Estimating the Hospitalization Burden Associated With Influenza and Respiratory Syncytial Virus in New York City, 2003–2011

Edward Goldstein; Sharon K. Greene; Donald R. Olson; William P. Hanage; Marc Lipsitch


Influenza Resp Viruses. 2015;9(5):225-233. 

In This Article

Abstract and Introduction


Background Hospitalization burden associated with influenza and respiratory syncytial virus (RSV) is uncertain due to ambiguity in the inference methodologies employed for its estimation.

Objectives Utilization of a new method to quantitate the above burden.

Methods Weekly hospitalization rates for several principal diagnoses from 2003 to 2011 in New York City by age group were regressed linearly against incidence proxies for the major influenza subtypes and RSV adjusting for temporal trends and seasonal baselines.

Results Average annual rates of influenza-associated respiratory hospitalizations per 100 000 were estimated to be 129 [95% CI (79, 179)] for age <1, 36·3 (21·6, 51·4) for ages 1–4, 10·6 (7·5, 13·7) for ages 5–17, 25·6 (21·3, 29·8) for ages 18–49, 65·5 (54·0, 76·9) for ages 50–64, 125 (105, 147) for ages 65–74, and 288 (244, 331) for ages ≥75. Additionally, influenza had a significant contribution to hospitalization rates with a principal diagnosis of septicemia for ages 5–17 [0·76 (0·1, 1·4)], 18–49 [1·02 (0·3, 1·7)], 50–64 [4·0 (1·7, 6·3)], 65–74 [8·8 (2·2, 15·6)], and ≥75 [38·7 (25·7, 52·9)]. RSV had a significant contribution to the rates of respiratory hospitalizations for age <1 [1900 (1740, 2060)], ages 1–4 [117 (70, 167)], and ≥75 [175 (44, 312)] [including chronic lower respiratory disease, 90 (43, 140)] as well as pneumonia & influenza hospitalizations for ages 18–49 [6·2 (1·1, 11·3)] and circulatory hospitalizations for ages ≥75 [199 (13, 375)].

Conclusions The high burden of RSV hospitalizations among young children and seniors age ≥75 suggests the need for additional control measures such as vaccination to mitigate the impact of annual RSV epidemics. Our estimates for influenza-associated hospitalizations provide further evidence of the burden of morbidity associated with influenza, supporting current guidelines regarding influenza vaccination and antiviral treatment.


Estimating the burden of severe outcomes associated with influenza and respiratory syncytial virus in various population groups is important to inform mitigation efforts, including potential development of an RSV vaccine.[1–4] With most hospitalizations associated with influenza and RSV infections missing a mention of those pathogens in the diagnoses, substantial uncertainty still exists about the magnitude of this burden and the statistical method of estimating it.[5–9] The aim of our work was to both address the statistical issues related to the estimation of the hospitalization burden associated with influenza and RSV and exhibit a detailed picture of this burden by considering a number of principal hospitalization diagnoses that have a potential contribution from influenza and RSV.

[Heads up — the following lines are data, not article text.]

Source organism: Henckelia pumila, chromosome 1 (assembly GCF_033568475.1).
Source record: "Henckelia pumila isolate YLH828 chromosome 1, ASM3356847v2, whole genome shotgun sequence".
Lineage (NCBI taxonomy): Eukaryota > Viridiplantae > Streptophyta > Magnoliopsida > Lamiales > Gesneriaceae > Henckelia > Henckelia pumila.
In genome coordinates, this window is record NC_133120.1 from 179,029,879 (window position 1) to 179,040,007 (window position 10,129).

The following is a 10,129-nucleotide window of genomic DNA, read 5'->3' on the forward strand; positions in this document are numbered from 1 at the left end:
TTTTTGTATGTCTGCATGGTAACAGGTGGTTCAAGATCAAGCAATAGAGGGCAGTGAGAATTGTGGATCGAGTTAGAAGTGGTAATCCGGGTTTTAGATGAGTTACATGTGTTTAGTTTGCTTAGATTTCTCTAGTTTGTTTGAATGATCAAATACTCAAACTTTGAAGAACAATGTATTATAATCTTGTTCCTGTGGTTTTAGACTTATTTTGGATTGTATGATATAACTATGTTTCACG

While much of the related recent work on estimating the severe outcome burden associated with influenza and RSV relies on regression analysis,[10–15] several aspects of such methodologies are questionable. One is that the commonly employed model assumes a nonlinear relation between exposure (influenza incidence rates) and outcome (influenza-attributable hospitalization)[6,16] while the rates of severe outcomes associated with influenza are expected to be proportional to influenza incidence rates, and the implications of modeling the relation between incidence and severe outcomes in a nonlinear fashion are uncertain.[13] Many estimates also use a sinusoidal model to account for baseline rates of outcomes not associated with respiratory viruses.[6,8,17] This assumption might be more problematic for RSV compared with influenza due to the high year-to-year periodicity of RSV circulation (particularly compared with influenza,[7] which could confound the estimation of RSV-attributable outcomes if the true baseline varies in a fashion correlated with RSV.

The approach proposed in ref.[13] was designed to overcome these problems, employing a linear relation between the rates of influenza incidence and severe outcomes and adopting a flexible model for the baseline rates of severe outcomes not associated with influenza. Here, we apply a similar approach to the New York City data between 2003 and 2011, adding an appropriate RSV incidence proxy to the inference model in ref.[13] This inference method is applied to data on respiratory hospitalizations [including hospitalization with principal diagnoses of pneumonia and influenza (P&I) and chronic lower respiratory disease (CLRD)] as well as for hospitalization with a number of other principal diagnoses (including circulatory causes) in different age groups in New York City between 2003 and 2011 to estimate the burden for the above categories of hospitalization associated with influenza and RSV.